Worshippers at an Islamic center in Murfreesboro, Tennessee, will have to wait a few more weeks before they can use their new mosque, officials said Thursday.
The mosque—subject of a two-year battle marked by legal wrangling, vandalism and anti-Muslim sentiment—still needs to pass inspection and get its occupancy permit, mosque officials said.
“It is unfortunate that we cannot be in our building for the start of Ramadan tonight,” the officials said in a written statement. “However, it does look like we will get to enjoy most of Ramadan in our building, especially the breaking of the fast at the end of Ramadan, on Eid-ul-Fitr.”
Kevin Fisher, who is opposed the mosque, told CNN affiliate WZTV on Wednesday that the issue was never about someone’s right to worship but rather about whether the planning commission gave proper public notice.
“I do believe in our system. I believe in due process,” he said. “You have to respect the system, even if you disagree sometimes with the decision it makes.”
Sally Wall, one of the leading opponents of the mosque, said she wasn’t surprised by the ruling and never thought her group would win the court case. She said she just wanted to show Muslims that they are not welcome in Murfreesboro.
Faced with the fact that the mosque is likely to be opening soon, she said she hopes it doesn’t bring “1,000 to 2,000 Muslim families here.”
She plans to keep up the fight, and said the controversy has drawn the community closer together.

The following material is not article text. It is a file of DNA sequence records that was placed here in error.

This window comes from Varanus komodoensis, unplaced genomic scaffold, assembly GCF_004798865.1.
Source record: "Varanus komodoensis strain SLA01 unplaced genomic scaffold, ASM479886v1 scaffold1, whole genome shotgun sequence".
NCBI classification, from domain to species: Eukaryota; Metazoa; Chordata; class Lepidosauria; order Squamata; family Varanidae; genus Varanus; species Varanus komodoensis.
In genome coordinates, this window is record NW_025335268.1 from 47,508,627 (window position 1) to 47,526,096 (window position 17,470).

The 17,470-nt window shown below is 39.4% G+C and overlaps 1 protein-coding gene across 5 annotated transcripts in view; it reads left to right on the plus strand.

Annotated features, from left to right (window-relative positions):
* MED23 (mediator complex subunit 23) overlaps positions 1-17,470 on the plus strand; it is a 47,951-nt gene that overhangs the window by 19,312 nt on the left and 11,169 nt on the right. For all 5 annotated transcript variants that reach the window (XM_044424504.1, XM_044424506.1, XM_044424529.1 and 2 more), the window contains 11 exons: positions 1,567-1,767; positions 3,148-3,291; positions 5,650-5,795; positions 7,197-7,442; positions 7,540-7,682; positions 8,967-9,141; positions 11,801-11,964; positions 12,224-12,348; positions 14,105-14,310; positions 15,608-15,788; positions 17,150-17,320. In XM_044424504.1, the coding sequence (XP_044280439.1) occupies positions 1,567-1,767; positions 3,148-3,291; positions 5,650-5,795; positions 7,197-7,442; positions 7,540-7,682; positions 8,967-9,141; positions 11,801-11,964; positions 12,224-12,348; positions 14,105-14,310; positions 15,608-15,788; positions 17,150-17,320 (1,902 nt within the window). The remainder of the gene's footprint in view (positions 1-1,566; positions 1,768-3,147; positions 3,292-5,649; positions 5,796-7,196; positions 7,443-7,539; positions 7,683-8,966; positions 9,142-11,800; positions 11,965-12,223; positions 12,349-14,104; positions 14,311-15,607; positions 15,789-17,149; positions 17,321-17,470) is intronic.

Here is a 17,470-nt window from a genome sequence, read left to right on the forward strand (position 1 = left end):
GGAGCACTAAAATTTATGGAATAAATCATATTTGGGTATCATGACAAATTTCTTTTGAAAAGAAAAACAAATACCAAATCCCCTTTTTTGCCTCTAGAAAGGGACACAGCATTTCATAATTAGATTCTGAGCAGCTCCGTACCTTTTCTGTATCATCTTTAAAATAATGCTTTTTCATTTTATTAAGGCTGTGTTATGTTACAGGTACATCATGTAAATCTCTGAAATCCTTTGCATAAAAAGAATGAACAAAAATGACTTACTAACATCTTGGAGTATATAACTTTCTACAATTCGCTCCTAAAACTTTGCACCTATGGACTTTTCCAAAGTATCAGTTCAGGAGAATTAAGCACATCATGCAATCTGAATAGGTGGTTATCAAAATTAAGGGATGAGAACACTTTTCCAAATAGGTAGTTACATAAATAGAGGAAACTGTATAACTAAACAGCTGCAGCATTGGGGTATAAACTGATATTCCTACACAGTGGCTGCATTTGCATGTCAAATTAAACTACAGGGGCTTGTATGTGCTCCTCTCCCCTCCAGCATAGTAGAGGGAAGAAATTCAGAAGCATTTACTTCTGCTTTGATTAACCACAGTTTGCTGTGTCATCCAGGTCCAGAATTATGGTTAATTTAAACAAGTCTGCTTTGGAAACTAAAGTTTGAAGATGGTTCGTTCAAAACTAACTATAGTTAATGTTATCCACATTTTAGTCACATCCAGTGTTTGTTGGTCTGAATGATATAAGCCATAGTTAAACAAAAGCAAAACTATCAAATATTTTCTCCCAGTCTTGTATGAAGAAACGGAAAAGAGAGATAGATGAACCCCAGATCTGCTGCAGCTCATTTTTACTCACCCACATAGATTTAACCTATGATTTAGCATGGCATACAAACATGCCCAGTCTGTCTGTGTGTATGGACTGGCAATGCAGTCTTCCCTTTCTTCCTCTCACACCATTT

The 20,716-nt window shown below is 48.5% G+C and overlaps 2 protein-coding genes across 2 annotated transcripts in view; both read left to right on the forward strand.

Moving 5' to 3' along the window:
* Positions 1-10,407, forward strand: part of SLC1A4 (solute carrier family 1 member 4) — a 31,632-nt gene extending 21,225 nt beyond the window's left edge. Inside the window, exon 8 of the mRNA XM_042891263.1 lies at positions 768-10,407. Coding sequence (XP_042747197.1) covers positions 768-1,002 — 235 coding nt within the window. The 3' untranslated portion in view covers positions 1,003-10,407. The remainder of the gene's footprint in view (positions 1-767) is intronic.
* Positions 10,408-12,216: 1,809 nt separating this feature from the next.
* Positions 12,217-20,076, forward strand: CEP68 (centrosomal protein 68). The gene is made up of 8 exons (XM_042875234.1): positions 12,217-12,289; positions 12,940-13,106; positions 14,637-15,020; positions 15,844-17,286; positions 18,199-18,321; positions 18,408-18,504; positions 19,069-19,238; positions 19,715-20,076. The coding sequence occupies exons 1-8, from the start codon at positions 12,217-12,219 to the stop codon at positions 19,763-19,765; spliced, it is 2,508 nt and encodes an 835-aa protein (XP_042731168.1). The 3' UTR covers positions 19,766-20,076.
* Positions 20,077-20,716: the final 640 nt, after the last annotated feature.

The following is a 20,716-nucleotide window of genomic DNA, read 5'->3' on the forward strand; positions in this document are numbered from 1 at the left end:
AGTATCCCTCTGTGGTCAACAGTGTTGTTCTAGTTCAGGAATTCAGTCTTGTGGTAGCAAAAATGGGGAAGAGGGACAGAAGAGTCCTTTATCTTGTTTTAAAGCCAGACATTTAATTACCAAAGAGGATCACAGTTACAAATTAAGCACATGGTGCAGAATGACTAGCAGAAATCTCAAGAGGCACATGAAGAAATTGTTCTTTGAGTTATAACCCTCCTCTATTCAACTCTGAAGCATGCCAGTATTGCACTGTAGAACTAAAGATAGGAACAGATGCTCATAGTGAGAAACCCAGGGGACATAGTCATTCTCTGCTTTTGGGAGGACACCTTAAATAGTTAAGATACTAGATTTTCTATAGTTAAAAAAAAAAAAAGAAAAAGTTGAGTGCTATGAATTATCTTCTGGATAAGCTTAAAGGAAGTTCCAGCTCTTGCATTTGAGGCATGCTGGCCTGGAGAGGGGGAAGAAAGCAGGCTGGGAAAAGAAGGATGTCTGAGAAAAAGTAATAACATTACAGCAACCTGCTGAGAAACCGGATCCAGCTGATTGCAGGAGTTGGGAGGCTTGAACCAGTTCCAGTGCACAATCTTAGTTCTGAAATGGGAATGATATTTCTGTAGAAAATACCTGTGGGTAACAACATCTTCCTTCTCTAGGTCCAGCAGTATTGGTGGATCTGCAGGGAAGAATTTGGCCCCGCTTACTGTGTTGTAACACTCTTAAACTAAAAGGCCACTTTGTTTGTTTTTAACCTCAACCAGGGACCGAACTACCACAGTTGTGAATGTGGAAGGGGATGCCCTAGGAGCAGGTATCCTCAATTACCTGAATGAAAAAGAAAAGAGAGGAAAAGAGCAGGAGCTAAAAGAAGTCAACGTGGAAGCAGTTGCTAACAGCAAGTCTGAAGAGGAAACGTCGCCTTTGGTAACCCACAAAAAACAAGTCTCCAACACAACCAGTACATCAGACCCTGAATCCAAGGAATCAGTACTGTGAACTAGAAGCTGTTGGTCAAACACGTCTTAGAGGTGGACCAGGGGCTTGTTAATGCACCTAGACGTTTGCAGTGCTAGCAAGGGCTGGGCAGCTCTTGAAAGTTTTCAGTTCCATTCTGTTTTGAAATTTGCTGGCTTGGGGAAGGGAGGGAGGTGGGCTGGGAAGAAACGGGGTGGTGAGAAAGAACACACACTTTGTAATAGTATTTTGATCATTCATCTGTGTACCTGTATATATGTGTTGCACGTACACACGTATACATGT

“Everyone else feels the same way I do (about the mosque) except the 5% who moved here the day before yesterday,” she said.
A municipal worker who lives near the mosque said most of the residents in her neighborhood are more concerned about the traffic than the Muslim presence. But for the majority of the town it’s the term “Muslim” that counts, she said.
The issue is widely discussed among local residents and some people near her have even put their houses up for sale, she said, because they don’t want to be near a Muslim congregation.
The Islamic Center of Murfreesboro has existed for more than a decade, but the fight erupted in 2010 when planning commissioners approved an expansion project.
The construction site has been vandalized several times, including by an arson attack in 2010, and federal authorities have charged a Texas man with calling in a bomb threat to the center before last year’s anniversary of the September 11, 2001, attacks on New York and Washington.
“Not welcome” was spray-painted by vandals on a sign announcing the construction of the project.